Hey there, everyone. It's mating season again for the Gulf area shorebirds, specifically different species of herons, egrets and the Roseate Spoonbill so I decided to drive to Smith Oaks a few weeks ago to get some photos. I went on Sunday the 24th of April and since I already know the location pretty well I didn't bother getting up early to go. I'm guessing most (if not all) reading this aren't familiar with Smith Oaks so I'll explain a bit.
Smith Oaks Sanctuary is a rookery where the different birds I mentioned come to mate annually. A lot of photographers prefer going to their locations early in the morning to get the best lighting conditions. Early in the morning and in the evenings is what's referred to as the "Golden Hour," which is where the sun is closest to the horizon. This causes the sunlight to pass through more of the atmosphere and refract more to cause a "softer" light condition. There is less light available at these times than around noon, but around noon is where the sunlight is coming from directly overhead and causes a more harsh contrast between light and shadow. The situation with Smith Oaks is that there is only one vantage point to shoot from which faces directly East and the rising sun backlights all of the possible subjects.
Smith Oaks itself is basically a small to medium sized pond with a few islands dotting the surface. These islands are where the birds make their nests and mating grounds. The sanctuary is located on the beginning of Bolivar Penninsula, about an 80 mile drive Eastof Houston. The area is a good spot for photographing alligators and shorebirds because of all of the specific places you can go like High Island and Anahuac. I've posted photos from Anahuac before and I plan on going back soon, not just to Anahuac but Smith Oaks and some of the other places I haven't been to yet.
After I spent about 30 minutes going back and forth between two different vantage points I got all of the photos above from the second one, which was closer to the island nesting site. I'm glad I settled there because I got to see a few interesting things from that spot.
The first shot is exactly what you think it is, an alligator trying to swallow a bird. I saw this when I settled on the second spot (which is about 100-200 feet to the left of the first observation point you have access to). According to a member of the Houston Audobon Society that was present informing people of the various species, pointing out nests and hatchlings, and so on the bird was a dead juvenile that had fallen out ofthe nest and died. The alligator just happen to see it and crawled onto the island to get it, but it was having a difficult time trying to swallow it. It took the alligator about another 15 minutes or so to swallow the bird after I noticed it.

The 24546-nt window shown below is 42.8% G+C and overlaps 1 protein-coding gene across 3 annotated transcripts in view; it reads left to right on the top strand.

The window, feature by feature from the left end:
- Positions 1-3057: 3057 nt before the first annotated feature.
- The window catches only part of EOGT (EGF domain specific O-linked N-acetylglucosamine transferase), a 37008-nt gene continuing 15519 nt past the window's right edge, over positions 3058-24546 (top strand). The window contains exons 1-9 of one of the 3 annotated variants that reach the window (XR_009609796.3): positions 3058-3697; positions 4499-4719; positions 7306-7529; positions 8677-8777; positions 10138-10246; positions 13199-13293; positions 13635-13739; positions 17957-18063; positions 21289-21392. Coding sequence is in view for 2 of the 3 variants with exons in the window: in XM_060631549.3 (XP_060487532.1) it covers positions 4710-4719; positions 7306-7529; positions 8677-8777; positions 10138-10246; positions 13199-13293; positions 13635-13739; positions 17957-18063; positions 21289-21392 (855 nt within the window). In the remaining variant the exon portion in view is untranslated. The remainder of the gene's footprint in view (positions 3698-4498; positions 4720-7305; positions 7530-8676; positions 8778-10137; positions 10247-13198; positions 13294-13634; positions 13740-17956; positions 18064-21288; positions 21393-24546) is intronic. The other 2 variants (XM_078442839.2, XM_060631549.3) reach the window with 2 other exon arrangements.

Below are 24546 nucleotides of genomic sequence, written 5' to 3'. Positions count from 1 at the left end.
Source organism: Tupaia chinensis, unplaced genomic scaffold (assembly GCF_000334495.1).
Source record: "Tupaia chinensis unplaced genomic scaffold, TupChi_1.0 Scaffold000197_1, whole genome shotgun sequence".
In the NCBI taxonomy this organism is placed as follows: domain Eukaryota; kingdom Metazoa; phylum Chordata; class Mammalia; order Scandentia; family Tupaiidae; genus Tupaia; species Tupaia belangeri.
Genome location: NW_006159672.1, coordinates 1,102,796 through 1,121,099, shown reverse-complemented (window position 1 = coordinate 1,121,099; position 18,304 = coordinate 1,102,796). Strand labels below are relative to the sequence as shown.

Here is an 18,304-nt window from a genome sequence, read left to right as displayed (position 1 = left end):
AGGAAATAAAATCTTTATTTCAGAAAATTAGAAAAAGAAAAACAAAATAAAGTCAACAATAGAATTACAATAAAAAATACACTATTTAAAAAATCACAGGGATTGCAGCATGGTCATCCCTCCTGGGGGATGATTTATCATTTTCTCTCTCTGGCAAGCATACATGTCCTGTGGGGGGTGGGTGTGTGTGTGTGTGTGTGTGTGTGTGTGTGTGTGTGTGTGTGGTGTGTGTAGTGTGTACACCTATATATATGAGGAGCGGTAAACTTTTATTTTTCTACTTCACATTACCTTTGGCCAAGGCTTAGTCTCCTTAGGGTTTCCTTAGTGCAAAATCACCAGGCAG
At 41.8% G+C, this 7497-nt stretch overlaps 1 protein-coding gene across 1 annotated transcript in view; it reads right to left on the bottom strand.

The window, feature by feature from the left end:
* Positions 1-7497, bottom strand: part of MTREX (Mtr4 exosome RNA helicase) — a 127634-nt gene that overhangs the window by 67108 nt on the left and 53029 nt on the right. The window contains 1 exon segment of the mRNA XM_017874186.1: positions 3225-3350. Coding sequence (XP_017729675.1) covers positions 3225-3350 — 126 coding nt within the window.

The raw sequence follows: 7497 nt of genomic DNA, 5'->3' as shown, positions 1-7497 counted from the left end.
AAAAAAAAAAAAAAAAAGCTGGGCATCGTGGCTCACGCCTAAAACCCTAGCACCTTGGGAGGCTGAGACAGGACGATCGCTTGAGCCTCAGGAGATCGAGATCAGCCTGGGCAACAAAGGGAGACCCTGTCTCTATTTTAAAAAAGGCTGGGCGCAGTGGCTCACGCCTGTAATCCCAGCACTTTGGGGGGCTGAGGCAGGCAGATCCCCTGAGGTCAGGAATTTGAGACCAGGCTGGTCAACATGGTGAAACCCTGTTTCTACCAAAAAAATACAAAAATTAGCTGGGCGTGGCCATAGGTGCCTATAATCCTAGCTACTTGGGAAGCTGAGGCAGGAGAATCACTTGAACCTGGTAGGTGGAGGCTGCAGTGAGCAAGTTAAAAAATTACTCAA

The other photos in the slideshow below are of a lesser egret I was following. This one was a male who was getting a late start finding a mate and was still performing the mating display. I really liked this series of photos because you get to see his display, but also because of the spoonbill next to the egret. To me it looks like the spoonbill is judging the egret in an almost "what a weirdo, why is he doing that?" kind of way.
Fun fact: The long flowing plumes that you see on egrets this time of year are only present during the mating season and are specifically for these displays. Back in the 17-1800s during the heyday of hunting and trapping countless numbers of various egret species were hunting into critical numbers so their mating plumage could be used to make ornaments for hats and clothing. Luckily laws were eventually passed to protect egrets and other mating shorebirds so their numbers have bounced back so most are no longer in danger.
Now on to the star of this post, this male Great Egret. To say this guy was photogenic was an understatement. He kept flying from his nest on the island to the tree that was just to my right every few minutes for about a dozen times just to get twigs to help build his nest. Now you might have noticed I keep saying "he" and here's why, the males during mating season go through a slight color change around the eyes. The skin on their faces around their eyes change to that bright green seen below so they're easy to identify. While he was making the constant trips back and forth to gather nesting material his mate would take the sticks from him and build. It was interesting to watch and provided a lot of good photo ops as you can see.
I'll be going out to Smith Oaks and Anahuac again soon so I'll have another round of photos to post in the next week or two.
I'm going to finish this post with two photos. The one above is one of the few decent cardinal shots I've taken. For some reason cardinals are my worst enemy to shoot so I was happy with a halfway decent shot for once. The other is of a beached boat on the Colorado river in Austin. It has absolutely no relevance to this post, but I don't know where else to fit in in so why not here right?